If Margaret Atwood had written Payback in order to pay off a debt like Charles Dickens is said to have been motivated to write A Christmas Carol, perhaps it would have turned out be a better book.
Perhaps if she’d had another year to write it: originally her Massey lecture was scheduled for 2009 but was brought forward when a conflict emerged with the publication date of her next novel.
As it turned out, Payback: Debt and The Shadow Side Wealth, is somewhat like a character in a novel itself; caught up in circumstance, a hero determined to change the course of events yet doomed to fail by a tragic flaw.
A tragic flaw may or may not be known to the protagonist and in this case, Atwood is acutely aware of it. Still, she plods on as she tragically must, determined to fashion an answer to what was, a year or two ago when she started crafting her arguments, no more than a glimmer of pending economic crisis.
Atwood chooses Dickens’ Scrooge for the model of her redemption story, contriving Scrooge Nouveau, a worldly, corporate, media savvy version of Dickens’ original, and a capitalist with a keener eye for self-interest than the old miser ever had.
But like Dickens’ Scrooge, Atwood’s Nouveau version finds redemption to be a relatively free ride; it comes at no real cost to himself; he is more than able to share his enormous wealth. Like Dickens, Atwood advocates personal, internal, even spiritual change. Adopting an attitude of service to others, or the earth as Atwood suggests, serves everyone better, including oneself. It’s a slight of hand accomplished by looking at everything one has, even one’s body, as borrowed.
Atwood’s Scrooge parable is the fifth and final chapter of Payback, and surprising because there is no payback, no belt-tightening, no hard choices, no revenge and no sacrifice, even after the four previous meticulously researched chapters show how the debt “story” or narrative always involves a payback, a literal paying back of what has been borrowed, or a symbolic and often vengeful payback, extracting a price for a moral wrong, often from the usurious creditor. In either case, the story of debt always involves loss: of homes, relationships, jobs, even lives.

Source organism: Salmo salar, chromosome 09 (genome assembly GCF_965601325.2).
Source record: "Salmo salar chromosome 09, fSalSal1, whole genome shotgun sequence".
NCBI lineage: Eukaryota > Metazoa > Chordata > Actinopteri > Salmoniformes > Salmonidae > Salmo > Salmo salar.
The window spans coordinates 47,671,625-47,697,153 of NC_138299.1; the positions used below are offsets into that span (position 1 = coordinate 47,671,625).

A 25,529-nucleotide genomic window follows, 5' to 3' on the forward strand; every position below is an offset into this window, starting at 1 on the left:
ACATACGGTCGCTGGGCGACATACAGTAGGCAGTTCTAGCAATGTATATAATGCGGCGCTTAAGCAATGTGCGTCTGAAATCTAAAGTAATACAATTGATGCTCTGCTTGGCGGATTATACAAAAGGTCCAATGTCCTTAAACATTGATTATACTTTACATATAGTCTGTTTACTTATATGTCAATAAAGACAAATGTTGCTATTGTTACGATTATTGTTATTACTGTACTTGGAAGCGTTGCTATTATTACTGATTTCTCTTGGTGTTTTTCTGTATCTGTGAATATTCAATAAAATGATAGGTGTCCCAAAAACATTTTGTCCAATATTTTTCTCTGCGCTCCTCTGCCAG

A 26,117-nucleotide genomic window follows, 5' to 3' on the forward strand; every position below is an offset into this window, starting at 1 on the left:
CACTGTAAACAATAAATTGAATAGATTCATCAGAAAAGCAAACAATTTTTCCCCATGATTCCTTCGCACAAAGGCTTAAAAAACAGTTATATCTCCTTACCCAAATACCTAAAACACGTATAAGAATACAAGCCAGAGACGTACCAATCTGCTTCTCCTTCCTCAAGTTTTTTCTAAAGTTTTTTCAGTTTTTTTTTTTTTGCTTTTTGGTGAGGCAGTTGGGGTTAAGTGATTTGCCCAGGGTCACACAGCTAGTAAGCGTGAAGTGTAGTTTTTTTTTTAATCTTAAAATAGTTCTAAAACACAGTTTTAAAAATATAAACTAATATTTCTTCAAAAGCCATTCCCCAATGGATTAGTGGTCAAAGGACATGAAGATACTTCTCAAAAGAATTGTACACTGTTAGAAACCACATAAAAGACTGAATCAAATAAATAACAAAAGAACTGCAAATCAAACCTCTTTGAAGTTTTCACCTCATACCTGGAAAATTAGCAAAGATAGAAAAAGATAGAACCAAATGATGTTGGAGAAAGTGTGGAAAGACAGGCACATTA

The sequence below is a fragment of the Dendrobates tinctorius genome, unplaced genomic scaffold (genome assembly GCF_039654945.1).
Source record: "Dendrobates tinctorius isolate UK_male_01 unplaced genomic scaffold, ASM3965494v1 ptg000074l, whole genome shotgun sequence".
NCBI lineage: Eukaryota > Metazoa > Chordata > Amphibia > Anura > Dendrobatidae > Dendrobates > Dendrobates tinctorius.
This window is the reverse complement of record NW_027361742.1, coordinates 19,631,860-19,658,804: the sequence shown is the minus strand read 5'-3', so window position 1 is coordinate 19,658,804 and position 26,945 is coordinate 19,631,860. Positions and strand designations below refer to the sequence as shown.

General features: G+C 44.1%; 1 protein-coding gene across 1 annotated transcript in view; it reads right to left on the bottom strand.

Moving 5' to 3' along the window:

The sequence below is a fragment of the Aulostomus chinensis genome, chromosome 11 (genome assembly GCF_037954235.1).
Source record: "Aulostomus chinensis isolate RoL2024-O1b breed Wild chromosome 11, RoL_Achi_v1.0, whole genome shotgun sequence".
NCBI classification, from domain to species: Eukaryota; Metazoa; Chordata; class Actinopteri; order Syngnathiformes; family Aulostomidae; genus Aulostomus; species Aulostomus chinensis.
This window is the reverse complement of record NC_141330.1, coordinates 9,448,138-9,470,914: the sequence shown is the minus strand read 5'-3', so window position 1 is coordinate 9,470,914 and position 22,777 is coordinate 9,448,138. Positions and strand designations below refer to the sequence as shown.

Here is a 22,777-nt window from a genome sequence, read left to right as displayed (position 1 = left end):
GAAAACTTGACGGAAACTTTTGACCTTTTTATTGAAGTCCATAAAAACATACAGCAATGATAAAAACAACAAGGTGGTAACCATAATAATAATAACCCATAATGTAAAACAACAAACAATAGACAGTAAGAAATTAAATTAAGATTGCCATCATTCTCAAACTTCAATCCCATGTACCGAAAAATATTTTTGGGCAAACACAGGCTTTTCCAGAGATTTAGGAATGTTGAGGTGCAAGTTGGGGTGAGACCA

History shows no compassion in balancing the scales.
So it seems odd that the sardonic, intellectual Atwood would fashion a happy ending in which no one gets hurt. Like Dickens, Atwood’s outcome lacks the tragedy of real payback. Unlike Dickens, it lacks the fireside warmth of reconciliation. The result is unconvincing. Though like Dickens, Atwood’s somewhat Disney-like ending is likely to serve. Literary critics have puzzled over Dickens enormous popularity and commercial success despite being an outspoken political critic. Perhaps it was because he could only imagine individual solutions to problems that he also saw as arising out of individual failings. The individual is after all, no matter his or her political stripe, the basic building block of capital.
Ultimately Payback fails to is paint a picture of human folly and redemption in terms adequate to the scale and scope to the social and systemic crisis we are facing. The Dickensian world has been superseded by a global one of mass media and public and private institutions so large as to be unimaginable in his time. Of course, it is too much to ask of any artist, even if they are more observant, sensitive, tuned in than most folks. Artists may indeed be prescient but cannot be expected to be oracles. And in fairness, Atwood drops hints here and there about interesting “outside the box” type solutions like debt cancellation, which at this point we must imagine leaders and bankers around the world to have put in play billions and trillions of dollars in order to effect.
In his Salon review of Payback, Louis Bayard pretty much nails the problems mentioned here, in particular the cheesy Scrooge Nouveau ending. Perhaps the book was brought out too soon, driven by circumstance, or even the avarice of a publisher quite possibly giddy with their good fortune to have in hand something like a first person account from the cliff edge of the lemmings charging over. At publication date, the full extent of the economic crash still wasn’t clear (it’s still not) and Atwood’s lecture would have been conceived and written months before when everyone still thought the environment was the No. 1 issue facing humankind. It’s a bit like Stephan Dion’s Green Shift in the recent Canadian election; a program years in the making, diligently crafted, intelligent, yet effortlessly blindsided by the economy and a Conservative “be happy, don’t worry” sort of non-engagement.
Payback is a story that needs a new ending. Better still, a new ending written every few years (or months at the current pace of change). If debt will always be with us, what becomes critical is who writes its story, particularly the ending.